To shift the vehicle from a 4×2 mode to a 4×4 mode of operation, hydraulic control unit 119 supplies hydraulic fluid to oil port 209, which is secured to PTU outer housing cap 229 by sealing nut 241. An oil sump 245 is also formed in housing cap 229. The hydraulic fluid flows into piston chamber 210 in piston housing 240, where hydraulic pressure builds. Piston housing 240 pilots on the torque transferring clutch, but does not rotate. The pressure forces piston 211 to move axially, which creates thrust and moves first needle thrust bearing 212 and slave piston 213. The axial movement in turn forces a plurality of inner pins 214 to engage second needle thrust bearing 215, which moves axially to urge dog collar 216 to contact rotating friction surface disc 217.

Additional pressure supplied by hydraulic control unit 119 into piston housing 240 causes friction to increase between non-rotating dog collar 216 and rotating friction disc 217. The increasing pressure causes dog collar 216 to begin rotating. Coupling member 218 and inner friction discs 219 rotate with dog collar 216 through rotative spline engagement between dog collar 216 and coupling member 218, and between coupling member 218 and inner friction discs 219 of clutch pack 222.

As the rotating speed of dog collar 216 and friction disc 217 synchronizes, so does the rotating speed of dog collar 216 and hollow shaft 201. The synchronization is facilitated through the rotative engagement of friction disc 217 with hollow shaft 201.

Further increases in hydraulic pressure moves dog collar 216 axially and into mechanical rotative engagement with hollow shaft 201. Mechanical engagement occurs by mating dog clutch features on the inner radial face of dog collar 216 with corresponding dog clutch features on the outer radial face of hollow shaft 201. After the dog collar 216 and the hollow shaft 201 engage, the hollow shaft 201, dog collar 216, coupling member 218, and inner clutch discs 219 rotate together and the remainder of PTU 101 remains in idled condition.

Additional fluid pressure into piston housing 240 completes the conversion from 4×2 mode to 4×4 mode. This additional fluid pressure in piston chamber 210 of piston housing 240 causes a plurality of outer pins 220, which are connected to slave piston 213, to contact the outer friction discs 221 of clutch pack 222.

As the additional fluid pressure increases, so does the axial force exerted from outer pins 220 on clutch pack 222. As clutch pack is loaded axially, torque is transferred from coupling member 218 to flange half spool 223. Torque applied to flange half spool 223 applies torque to ring gear 224, which in turn supplies torque to pinion gear 107. Pinion gear 107 may be splined to companion flange 106, which is in turn bolted to the drive shaft 112.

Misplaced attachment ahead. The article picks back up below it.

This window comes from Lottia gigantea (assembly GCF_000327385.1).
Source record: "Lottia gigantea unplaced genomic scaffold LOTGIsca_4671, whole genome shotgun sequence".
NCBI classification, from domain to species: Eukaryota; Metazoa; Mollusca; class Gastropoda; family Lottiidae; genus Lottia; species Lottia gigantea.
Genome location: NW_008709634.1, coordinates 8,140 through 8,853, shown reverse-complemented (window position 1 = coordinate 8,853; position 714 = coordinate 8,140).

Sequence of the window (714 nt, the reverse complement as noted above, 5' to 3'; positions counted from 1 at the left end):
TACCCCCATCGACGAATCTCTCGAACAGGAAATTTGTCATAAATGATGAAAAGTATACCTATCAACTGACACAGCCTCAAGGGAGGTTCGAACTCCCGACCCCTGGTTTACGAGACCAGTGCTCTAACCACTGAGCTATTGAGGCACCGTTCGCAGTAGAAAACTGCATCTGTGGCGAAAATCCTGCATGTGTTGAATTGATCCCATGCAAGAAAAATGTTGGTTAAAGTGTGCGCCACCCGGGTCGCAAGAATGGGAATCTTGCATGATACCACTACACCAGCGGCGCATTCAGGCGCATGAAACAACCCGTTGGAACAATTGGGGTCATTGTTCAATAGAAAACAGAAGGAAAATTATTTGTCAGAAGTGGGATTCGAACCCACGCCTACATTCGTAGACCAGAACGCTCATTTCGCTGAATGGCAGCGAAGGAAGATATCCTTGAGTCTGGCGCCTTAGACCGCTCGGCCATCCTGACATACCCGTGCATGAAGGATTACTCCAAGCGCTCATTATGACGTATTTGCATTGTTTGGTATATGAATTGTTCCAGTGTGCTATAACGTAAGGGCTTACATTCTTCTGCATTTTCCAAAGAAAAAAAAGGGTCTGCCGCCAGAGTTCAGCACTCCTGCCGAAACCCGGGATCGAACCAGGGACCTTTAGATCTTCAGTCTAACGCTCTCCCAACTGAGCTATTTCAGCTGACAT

Outer pin 220 is shown in FIG. 2A as integral with slave piston 213, but outer pin 220 can be separate from slave piston 213. Inner pin 214 is shown separate from outer pin 220/slave piston 213 combination, but inner pin 214 may be integral with the combination.

Synchronization across clutch pack 222 occurs progressively to transfer torque from hollow shaft 201 to drive shaft 112, rear drive axle 113, first rear half shaft 114, and second rear half shaft 115. The rotational speed of outer friction discs 221, coupling member 218, and flange half spool 223 increases until the rotational speed is synchronized with inner friction discs 219. Through this synchronization, outer friction discs 221, coupling member 218, flange half spool 223, and inner friction discs 219 are also synchronized with hollow shaft 201.

When the synchronization of inner friction discs 219 and outer friction discs 221 is within predefined limits, the rotational speed difference between the rear vehicle drive wheels, second wheel 109 and third wheel 110, and first rear half shaft 114 and second rear half shaft 115 also synchronize within predefined limits. Torque then transfers from the primary drive system to the secondary drive system and is controlled by the number of and extent of engagement of inner friction discs 219 and outer friction discs 221.